On a personal note, after I had taken this picture of Craig with Dr. Biden I said to her, “This isn’t the first time I’ve taken your picture, the first time was at the wedding reception Senator and Mrs. Hollings gave for you.” She looked at me and said, “Oh my God!” Then as she come over and gave me a hug she said, “That was thirty five years ago.”

See Related On Scene with Bill Wilson Archive

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BILL WILSON
Sentinel Photojournalist
Bill Wilson is a San Francisco-based veteran photojournalist. Bill embraced photojournalism at the age of eight. In recent years, his photos capture historic record of the San Francisco LGBT community in the Bay Area Reporter (BAR), The New York Times, The San Francisco Chronicle, The San Francisco Examiner, SFist, SFAppeal. Bill has contributed to the Sentinel for the past seven years. Email Bill Wilson at wfwilson@sbcglobal.net.

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EDDIE MULLER – On the Slow Death of 35mm – An Interview with the “Czar of Noir”

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Sean Martinfield
Sentinel Editor and Publisher
Photo by Lynn Imanaka

NOIR CITY celebrates its 10th Anniversary this year at the Castro Theatre. The festival stretches out for ten days and promises to be the most exciting and varied season yet assembled. The season opens with a double-bill of San Francisco-based thrillers: Dark Passage (1947) starring the dynamic team of Humphrey Bogart and Lauren Bacall, and The House on Telegraph Hill (1951) filmed entirely on location in The City. Many in the audience will pine for the unobstructed and long-gone panoramic views, the new-comers will be shocked at how the location sites have changed. Has it all been for the better? How has the unavoidable influence of power and greed effected the look and feel of San Francisco? Who decided that vast amounts of its surviving Victorian architecture should be destroyed in favor of what is there now? The City wept as the wrecker’s canon ball smashed through the ultimately opulent Fox Theatre on Market Street to make way for the brash constructs that occupy Fox Plaza. For the world of movies – especially as it effects San Francisco and its amazing variety of film festivals – how we experience them and, in the end, where we experience them – the future rests on a predictable fault line. Make way for a Hero, Eddie Muller. We talked about his astonishing ten-year success story of Noir City and how he will negotiate the on-coming juggernaut of change.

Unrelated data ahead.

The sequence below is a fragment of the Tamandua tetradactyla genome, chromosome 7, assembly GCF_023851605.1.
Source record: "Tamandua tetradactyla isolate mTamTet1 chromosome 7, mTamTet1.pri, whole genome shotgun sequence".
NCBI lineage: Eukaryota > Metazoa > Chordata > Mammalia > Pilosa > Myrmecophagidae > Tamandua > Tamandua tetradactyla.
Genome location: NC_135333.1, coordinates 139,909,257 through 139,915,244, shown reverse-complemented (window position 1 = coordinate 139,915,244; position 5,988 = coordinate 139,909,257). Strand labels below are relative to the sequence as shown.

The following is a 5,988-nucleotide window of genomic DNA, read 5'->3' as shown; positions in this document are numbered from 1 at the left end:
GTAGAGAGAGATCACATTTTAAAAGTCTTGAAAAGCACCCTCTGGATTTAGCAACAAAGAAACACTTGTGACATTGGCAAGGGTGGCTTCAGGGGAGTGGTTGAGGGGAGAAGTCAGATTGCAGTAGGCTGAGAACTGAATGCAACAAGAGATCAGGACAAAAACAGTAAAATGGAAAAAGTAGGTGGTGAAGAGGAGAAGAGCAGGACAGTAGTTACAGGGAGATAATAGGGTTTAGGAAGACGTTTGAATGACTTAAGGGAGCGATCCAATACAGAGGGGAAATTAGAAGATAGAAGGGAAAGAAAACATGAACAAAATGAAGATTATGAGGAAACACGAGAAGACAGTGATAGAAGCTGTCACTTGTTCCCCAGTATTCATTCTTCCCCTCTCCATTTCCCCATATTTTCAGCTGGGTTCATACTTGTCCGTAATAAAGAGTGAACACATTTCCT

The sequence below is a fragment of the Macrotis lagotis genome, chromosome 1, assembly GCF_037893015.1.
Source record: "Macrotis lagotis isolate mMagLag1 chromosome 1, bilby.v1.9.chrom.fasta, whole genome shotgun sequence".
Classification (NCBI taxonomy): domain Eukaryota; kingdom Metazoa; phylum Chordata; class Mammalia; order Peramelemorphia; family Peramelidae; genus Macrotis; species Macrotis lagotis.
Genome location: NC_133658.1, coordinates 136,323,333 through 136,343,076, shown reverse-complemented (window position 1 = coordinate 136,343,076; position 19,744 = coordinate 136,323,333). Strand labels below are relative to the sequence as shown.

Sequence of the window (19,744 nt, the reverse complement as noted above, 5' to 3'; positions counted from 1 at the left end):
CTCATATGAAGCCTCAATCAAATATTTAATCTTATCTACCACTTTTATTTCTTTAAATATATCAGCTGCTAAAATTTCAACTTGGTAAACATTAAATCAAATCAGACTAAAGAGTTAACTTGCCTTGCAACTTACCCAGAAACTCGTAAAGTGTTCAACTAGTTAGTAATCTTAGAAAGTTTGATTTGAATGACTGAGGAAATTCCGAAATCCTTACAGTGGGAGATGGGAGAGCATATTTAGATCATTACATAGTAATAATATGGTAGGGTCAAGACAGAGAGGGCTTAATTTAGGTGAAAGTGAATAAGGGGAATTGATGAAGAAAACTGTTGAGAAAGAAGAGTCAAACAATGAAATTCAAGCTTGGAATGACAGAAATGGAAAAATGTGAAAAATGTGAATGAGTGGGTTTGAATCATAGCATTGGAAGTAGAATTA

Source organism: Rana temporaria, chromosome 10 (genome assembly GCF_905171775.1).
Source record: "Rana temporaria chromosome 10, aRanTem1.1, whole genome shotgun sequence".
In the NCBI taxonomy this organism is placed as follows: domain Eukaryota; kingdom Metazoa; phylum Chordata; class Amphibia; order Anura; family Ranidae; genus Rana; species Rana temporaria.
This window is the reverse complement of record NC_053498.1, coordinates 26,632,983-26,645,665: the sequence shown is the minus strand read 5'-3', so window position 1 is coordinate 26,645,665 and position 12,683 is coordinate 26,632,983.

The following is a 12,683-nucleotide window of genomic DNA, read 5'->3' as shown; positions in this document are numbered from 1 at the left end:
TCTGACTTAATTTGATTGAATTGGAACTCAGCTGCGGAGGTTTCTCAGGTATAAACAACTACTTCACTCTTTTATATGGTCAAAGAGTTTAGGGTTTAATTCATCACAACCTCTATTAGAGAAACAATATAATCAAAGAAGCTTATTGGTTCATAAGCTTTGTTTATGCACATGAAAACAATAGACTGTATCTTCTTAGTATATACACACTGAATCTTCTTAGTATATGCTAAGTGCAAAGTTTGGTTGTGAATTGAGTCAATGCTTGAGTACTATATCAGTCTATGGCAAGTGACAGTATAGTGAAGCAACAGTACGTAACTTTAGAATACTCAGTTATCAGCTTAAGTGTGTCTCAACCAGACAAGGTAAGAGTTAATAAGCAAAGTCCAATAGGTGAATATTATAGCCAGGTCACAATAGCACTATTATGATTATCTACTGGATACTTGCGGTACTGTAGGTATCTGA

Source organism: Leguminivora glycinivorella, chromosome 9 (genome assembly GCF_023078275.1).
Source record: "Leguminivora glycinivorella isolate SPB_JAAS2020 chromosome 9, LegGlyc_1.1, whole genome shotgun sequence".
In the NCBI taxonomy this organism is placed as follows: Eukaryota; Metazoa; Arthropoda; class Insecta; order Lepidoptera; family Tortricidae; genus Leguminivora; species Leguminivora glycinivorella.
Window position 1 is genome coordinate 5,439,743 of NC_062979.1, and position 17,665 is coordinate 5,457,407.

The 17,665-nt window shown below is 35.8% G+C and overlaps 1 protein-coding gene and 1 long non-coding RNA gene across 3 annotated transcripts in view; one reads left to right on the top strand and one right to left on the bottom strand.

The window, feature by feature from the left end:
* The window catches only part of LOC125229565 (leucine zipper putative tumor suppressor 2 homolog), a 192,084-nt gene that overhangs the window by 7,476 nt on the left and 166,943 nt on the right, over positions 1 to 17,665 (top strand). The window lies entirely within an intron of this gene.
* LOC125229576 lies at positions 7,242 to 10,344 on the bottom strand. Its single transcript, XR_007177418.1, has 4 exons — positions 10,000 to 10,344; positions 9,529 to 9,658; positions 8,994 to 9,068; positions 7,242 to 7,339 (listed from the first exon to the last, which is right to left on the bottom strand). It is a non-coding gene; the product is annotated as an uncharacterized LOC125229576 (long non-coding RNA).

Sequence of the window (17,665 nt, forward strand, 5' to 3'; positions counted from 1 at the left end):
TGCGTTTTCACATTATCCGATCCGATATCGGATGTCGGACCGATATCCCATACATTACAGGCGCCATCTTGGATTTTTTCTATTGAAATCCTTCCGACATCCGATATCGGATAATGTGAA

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LAUREN BACALL (As “Irene Jansen”): Why don’t you get dressed.
I’ll wait downstairs and sort of get a fresh impression.

Sean: How did you assemble this particular roster of films?

Eddie: It’s never really one thing. There are so many factors you have to take into account – the availability of the films and then our efforts to find films that are not available. That drives everything for us. Can we resurrect something that’s not been seen in a long time? Very early on, Anita Monga – my co-programmer and co-producer of the festival – taught me a very important lesson: you have to realize there are always new viewers for the films. Sometimes, when you become a real aficionado, it’s easy to say, “I don’t want to show that. Everybody’s seen it.” Then you have to realize that’s not true. I’m assuming a lot of people in their late teens and early twenties will be coming to the festival who were just kids when we first started. They didn’t know they had an interest in these things. That’s why I’m going to show Naked Alibi and Pickup – films that have not been seen at all – and others such as Gilda and Laura. I’ll show Thieves’ Highway and Dark Passage again because they’re such great “Old San Francisco” movies. Another big factor, right now – and I can’t stress this enough – this may be the last time you get to see these films in 35mm on the big screen.

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GLORIA GRAHAME – a border town girl, “Marianna”

Sean: You mentioned this fact during the Christmas screenings of the Deanna Durbin films. In 2012, this is as perplexing to me as when I learned of the damage to the original negative of my favorite film of films, Lawrence of Arabia. Or farther back to 1969 when I worked at the M.G.M. auction and heard about the Key Sets of stills that were plowed into the ground simply because whoever was in charge didn’t know what else to do with them. What is the rationale behind the deliberate loss of a 35mm film?